Wednesday, January 2, 2013

Icy in Arizona

Ice covered the front and back windshields when I walked out to my car at 7:15 am.

I hadn't planned for time to scrape off ice, so I threw my backpack into the front seat and backed out of my parking place with no rear visibility and a blurry front view.  I had to be at the Safeway on Duvall Mine Rd. by 7:30 or hold up the group.

28 degrees outside was another fact I had not planned for.  Migrants, can't we agree not to try to cross the Sonoran Desert on days like this?

Soon, however, I was being whisked to our first stop: checking the bushes in a dry wash under Hwy. 19 and looking at basura under the north and south freeway overpasses to see if migrants had spent the night there.

"Somos Americanos... Somos Samaritanos," yelled Mike Casey as he led the three of us up the wash.

There were fresh footprints and a backpack, along with empty black water bottles sold in Mexico, but no one but us seemed to be there.  We scrambled up the rocks out of the wash, and Mike explained that it was only 21 degrees down there because cold air sinks into the washes and pockets under the freeway overpasses.

We drove south, leaving Hwy. 19 to drive to Amado and then Arivaca, one of the oldest towns in Arizona.  Soon we were in the Buenos Aires National Wildlife Refuge and then entered Coronado National Forest, driving up rocky hills and through icy canyons, all northern hillsides spectacular with a few inches of snow.

Smugglers and illegal immigrants may be encountered in this area, a sign said.

On today's drive we did not find any migrants, as Mike explained is often the case.  But for five hours I listened to harrowing stories of other days when desperate people were found: a young woman suffering from hypothermia, wearing a t-shirt in freezing rain; a man who had fallen and was still determined to cross the rocky terrain, a mother asking, "All I want to do is work for my child.  Why is it so hard?"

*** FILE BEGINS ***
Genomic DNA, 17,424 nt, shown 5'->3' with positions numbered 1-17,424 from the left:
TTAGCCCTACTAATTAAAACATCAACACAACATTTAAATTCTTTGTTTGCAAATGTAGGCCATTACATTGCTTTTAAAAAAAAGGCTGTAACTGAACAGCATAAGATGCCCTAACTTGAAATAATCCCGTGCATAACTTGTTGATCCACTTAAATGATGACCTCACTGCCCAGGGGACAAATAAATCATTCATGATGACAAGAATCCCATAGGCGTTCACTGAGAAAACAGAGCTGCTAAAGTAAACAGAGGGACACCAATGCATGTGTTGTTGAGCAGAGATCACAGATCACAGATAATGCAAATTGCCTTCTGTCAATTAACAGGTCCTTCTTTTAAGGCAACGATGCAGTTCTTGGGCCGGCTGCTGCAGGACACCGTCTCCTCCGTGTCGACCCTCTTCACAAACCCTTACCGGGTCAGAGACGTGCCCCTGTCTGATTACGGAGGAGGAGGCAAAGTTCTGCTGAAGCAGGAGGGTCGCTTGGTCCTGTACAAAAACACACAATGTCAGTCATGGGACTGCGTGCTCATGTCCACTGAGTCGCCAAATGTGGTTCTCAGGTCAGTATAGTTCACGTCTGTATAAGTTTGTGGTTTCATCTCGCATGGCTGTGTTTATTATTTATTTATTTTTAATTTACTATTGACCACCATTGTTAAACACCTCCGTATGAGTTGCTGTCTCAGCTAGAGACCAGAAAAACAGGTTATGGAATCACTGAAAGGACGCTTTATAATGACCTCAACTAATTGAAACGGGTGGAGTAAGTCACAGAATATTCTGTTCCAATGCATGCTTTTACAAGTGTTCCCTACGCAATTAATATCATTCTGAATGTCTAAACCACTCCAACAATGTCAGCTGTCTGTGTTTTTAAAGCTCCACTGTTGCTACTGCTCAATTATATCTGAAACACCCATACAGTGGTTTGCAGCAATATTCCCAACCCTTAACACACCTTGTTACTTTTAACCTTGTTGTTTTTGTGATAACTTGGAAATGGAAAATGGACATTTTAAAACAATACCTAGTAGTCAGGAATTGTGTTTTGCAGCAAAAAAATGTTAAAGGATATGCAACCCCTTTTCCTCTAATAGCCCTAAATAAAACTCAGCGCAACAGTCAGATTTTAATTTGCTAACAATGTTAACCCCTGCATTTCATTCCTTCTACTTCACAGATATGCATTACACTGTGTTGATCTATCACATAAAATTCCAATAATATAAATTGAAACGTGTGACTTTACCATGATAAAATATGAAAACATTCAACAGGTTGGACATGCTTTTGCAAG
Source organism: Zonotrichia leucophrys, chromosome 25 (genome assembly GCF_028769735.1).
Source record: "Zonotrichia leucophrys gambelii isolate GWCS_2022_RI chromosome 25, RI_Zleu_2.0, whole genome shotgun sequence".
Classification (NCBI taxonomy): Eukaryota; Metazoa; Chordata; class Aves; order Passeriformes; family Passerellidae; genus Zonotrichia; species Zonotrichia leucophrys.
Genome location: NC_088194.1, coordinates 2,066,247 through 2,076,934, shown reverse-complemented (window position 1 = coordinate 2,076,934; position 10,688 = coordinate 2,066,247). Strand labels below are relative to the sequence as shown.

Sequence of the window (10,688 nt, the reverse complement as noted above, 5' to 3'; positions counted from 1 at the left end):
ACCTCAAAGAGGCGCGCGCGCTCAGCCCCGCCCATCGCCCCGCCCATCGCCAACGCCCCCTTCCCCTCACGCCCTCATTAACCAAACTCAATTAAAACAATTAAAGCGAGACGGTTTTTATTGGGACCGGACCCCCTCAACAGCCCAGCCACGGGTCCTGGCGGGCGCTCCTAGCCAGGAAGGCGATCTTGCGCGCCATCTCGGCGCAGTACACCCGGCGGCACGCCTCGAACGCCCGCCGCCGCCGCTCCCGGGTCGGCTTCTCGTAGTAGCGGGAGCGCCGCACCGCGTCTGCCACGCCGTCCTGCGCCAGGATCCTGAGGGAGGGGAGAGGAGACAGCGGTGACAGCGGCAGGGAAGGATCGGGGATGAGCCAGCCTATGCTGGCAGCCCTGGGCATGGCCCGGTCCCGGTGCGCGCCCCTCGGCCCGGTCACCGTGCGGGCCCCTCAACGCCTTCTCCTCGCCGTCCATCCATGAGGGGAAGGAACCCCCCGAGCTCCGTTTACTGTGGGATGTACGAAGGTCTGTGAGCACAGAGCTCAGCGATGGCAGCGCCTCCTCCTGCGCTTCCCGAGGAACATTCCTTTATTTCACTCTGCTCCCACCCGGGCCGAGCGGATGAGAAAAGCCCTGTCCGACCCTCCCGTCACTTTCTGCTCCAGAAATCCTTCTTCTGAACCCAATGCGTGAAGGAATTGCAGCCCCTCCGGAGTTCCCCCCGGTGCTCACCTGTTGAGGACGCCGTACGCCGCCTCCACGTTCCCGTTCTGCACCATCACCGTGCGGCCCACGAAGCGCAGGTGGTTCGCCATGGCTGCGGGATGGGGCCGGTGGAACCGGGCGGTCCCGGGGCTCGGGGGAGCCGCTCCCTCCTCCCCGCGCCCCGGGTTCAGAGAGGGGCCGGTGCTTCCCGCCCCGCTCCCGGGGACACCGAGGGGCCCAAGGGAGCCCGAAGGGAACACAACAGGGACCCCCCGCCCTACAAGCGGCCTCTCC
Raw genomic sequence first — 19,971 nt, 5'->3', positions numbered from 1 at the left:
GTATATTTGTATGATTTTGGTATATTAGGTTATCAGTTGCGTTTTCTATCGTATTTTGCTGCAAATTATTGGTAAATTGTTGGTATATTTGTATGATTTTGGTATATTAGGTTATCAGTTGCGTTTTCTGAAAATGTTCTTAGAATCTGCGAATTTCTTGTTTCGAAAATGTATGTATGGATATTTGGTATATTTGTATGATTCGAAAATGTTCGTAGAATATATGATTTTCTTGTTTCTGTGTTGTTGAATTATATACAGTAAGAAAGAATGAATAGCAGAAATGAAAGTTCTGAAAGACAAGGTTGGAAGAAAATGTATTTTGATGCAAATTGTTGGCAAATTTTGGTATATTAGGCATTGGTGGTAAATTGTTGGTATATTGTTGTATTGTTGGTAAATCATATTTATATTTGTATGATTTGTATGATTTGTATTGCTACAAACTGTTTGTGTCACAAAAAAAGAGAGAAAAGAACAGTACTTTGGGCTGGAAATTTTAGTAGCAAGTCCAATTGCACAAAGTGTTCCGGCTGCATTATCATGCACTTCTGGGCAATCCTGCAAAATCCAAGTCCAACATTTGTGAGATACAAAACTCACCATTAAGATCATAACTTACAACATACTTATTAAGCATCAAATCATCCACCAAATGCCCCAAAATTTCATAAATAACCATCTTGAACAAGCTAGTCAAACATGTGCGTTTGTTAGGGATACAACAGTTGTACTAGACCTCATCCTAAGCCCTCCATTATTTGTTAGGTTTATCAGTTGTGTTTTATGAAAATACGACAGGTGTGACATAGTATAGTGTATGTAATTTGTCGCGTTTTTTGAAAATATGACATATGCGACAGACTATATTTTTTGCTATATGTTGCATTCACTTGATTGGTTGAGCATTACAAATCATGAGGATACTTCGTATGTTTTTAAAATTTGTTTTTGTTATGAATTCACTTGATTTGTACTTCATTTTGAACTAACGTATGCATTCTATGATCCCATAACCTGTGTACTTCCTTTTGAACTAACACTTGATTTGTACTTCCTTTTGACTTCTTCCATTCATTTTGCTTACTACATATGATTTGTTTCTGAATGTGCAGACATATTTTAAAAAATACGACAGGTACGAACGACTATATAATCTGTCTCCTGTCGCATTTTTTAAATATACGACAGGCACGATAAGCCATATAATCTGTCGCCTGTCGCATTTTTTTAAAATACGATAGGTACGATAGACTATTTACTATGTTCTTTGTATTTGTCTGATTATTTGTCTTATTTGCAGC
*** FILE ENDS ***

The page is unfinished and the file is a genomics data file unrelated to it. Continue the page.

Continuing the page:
In most cases the migrants have no idea where they are or how far they have still to go.  The goal of the Samaritans is to save lives: give them clean dry clothes and jackets, let them sit in the car and warm up, and convince them to give themselves up to the Border Patrol rather than continue and die.

"The hardest part for me is when they haven't got a clue, are in bad shape, and go on anyway," Mike said.

To draw a map for a migrant is illegal.  To put them in your car is also illegal--it will send you to jail for 15 years.

The good Samaritan in the Bible loaded the wounded man on his donkey and took him to an inn, but today in the US he'd be thrown in jail for that.

We saw many Border Patrol trucks and trucks full of hunters (it's javelina season--wild boar).  Two BP officers parked their truck and set off down a trail carrying Bushmasters.  

"It was easier for the migrants before 9/11," he explained.  "Fifteen years ago it was just a matter of walking in with a guide, but now drug cartels own the coyotes and tell them 'Work for us or die.'  The polleros round up the groups but are not in business for themselves and care less for the migrants."

For a while our dirt road paralleled the border, just one mile away.  But there was no way that border could be fenced: square miles of steep rocky ridges at an altitude of about 5,000 ft.

The day warmed up to almost 60 degrees.  We returned to Hwy. 19, drove north to Tubac, and bought sandwiches and a slice of quiche in a deli there.

A beautiful day, all in all--unless you were a migrant stumbling up the rocky hillsides and hiding in the icy canyons.

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